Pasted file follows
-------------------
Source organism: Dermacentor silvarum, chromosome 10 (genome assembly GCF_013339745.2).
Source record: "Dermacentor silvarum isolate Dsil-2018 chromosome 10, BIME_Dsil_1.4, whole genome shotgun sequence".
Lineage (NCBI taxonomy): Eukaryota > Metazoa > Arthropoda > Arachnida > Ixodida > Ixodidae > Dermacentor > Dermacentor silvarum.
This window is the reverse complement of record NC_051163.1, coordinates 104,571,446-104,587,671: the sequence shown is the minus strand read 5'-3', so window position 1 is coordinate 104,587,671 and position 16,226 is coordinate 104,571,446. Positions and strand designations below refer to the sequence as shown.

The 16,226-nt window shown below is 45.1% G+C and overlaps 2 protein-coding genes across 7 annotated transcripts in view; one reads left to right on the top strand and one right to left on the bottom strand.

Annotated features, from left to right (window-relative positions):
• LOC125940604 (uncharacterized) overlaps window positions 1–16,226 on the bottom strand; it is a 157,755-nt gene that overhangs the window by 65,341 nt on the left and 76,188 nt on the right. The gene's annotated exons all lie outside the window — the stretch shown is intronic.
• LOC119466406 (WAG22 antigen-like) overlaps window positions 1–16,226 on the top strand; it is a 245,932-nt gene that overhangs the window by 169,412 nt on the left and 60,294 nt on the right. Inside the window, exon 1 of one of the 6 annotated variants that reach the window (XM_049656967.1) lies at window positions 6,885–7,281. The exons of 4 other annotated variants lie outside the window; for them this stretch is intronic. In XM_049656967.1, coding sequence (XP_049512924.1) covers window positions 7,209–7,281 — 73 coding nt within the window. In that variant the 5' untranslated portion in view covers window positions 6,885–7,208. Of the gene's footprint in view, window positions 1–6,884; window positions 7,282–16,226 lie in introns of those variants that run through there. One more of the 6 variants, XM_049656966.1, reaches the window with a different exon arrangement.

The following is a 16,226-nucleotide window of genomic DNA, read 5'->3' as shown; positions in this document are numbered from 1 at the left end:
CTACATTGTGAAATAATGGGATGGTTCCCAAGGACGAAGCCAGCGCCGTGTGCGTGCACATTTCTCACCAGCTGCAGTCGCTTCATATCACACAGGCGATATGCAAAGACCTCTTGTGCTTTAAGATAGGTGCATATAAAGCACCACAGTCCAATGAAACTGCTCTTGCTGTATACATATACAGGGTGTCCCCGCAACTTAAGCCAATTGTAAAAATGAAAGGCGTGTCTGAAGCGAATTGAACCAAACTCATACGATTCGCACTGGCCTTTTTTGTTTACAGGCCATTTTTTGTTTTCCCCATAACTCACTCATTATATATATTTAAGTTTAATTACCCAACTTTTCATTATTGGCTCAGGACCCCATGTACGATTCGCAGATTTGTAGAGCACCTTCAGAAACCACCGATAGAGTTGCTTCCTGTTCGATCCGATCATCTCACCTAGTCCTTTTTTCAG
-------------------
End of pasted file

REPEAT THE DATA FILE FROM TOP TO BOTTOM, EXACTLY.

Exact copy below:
Source organism: Dermacentor silvarum, chromosome 10 (genome assembly GCF_013339745.2).
Source record: "Dermacentor silvarum isolate Dsil-2018 chromosome 10, BIME_Dsil_1.4, whole genome shotgun sequence".
Lineage (NCBI taxonomy): Eukaryota > Metazoa > Arthropoda > Arachnida > Ixodida > Ixodidae > Dermacentor > Dermacentor silvarum.
This window is the reverse complement of record NC_051163.1, coordinates 104,571,446-104,587,671: the sequence shown is the minus strand read 5'-3', so window position 1 is coordinate 104,587,671 and position 16,226 is coordinate 104,571,446. Positions and strand designations below refer to the sequence as shown.

The 16,226-nt window shown below is 45.1% G+C and overlaps 2 protein-coding genes across 7 annotated transcripts in view; one reads left to right on the top strand and one right to left on the bottom strand.

Annotated features, from left to right (window-relative positions):
• LOC125940604 (uncharacterized) overlaps window positions 1–16,226 on the bottom strand; it is a 157,755-nt gene that overhangs the window by 65,341 nt on the left and 76,188 nt on the right. The gene's annotated exons all lie outside the window — the stretch shown is intronic.
• LOC119466406 (WAG22 antigen-like) overlaps window positions 1–16,226 on the top strand; it is a 245,932-nt gene that overhangs the window by 169,412 nt on the left and 60,294 nt on the right. Inside the window, exon 1 of one of the 6 annotated variants that reach the window (XM_049656967.1) lies at window positions 6,885–7,281. The exons of 4 other annotated variants lie outside the window; for them this stretch is intronic. In XM_049656967.1, coding sequence (XP_049512924.1) covers window positions 7,209–7,281 — 73 coding nt within the window. In that variant the 5' untranslated portion in view covers window positions 6,885–7,208. Of the gene's footprint in view, window positions 1–6,884; window positions 7,282–16,226 lie in introns of those variants that run through there. One more of the 6 variants, XM_049656966.1, reaches the window with a different exon arrangement.

The following is a 16,226-nucleotide window of genomic DNA, read 5'->3' as shown; positions in this document are numbered from 1 at the left end:
CTACATTGTGAAATAATGGGATGGTTCCCAAGGACGAAGCCAGCGCCGTGTGCGTGCACATTTCTCACCAGCTGCAGTCGCTTCATATCACACAGGCGATATGCAAAGACCTCTTGTGCTTTAAGATAGGTGCATATAAAGCACCACAGTCCAATGAAACTGCTCTTGCTGTATACATATACAGGGTGTCCCCGCAACTTAAGCCAATTGTAAAAATGAAAGGCGTGTCTGAAGCGAATTGAACCAAACTCATACGATTCGCACTGGCCTTTTTTGTTTACAGGCCATTTTTTGTTTTCCCCATAACTCACTCATTATATATATTTAAGTTTAATTACCCAACTTTTCATTATTGGCTCAGGACCCCATGTACGATTCGCAGATTTGTAGAGCACCTTCAGAAACCACCGATAGAGTTGCTTCCTGTTCGATCCGATCATCTCACCTAGTCCTTTTTTCAG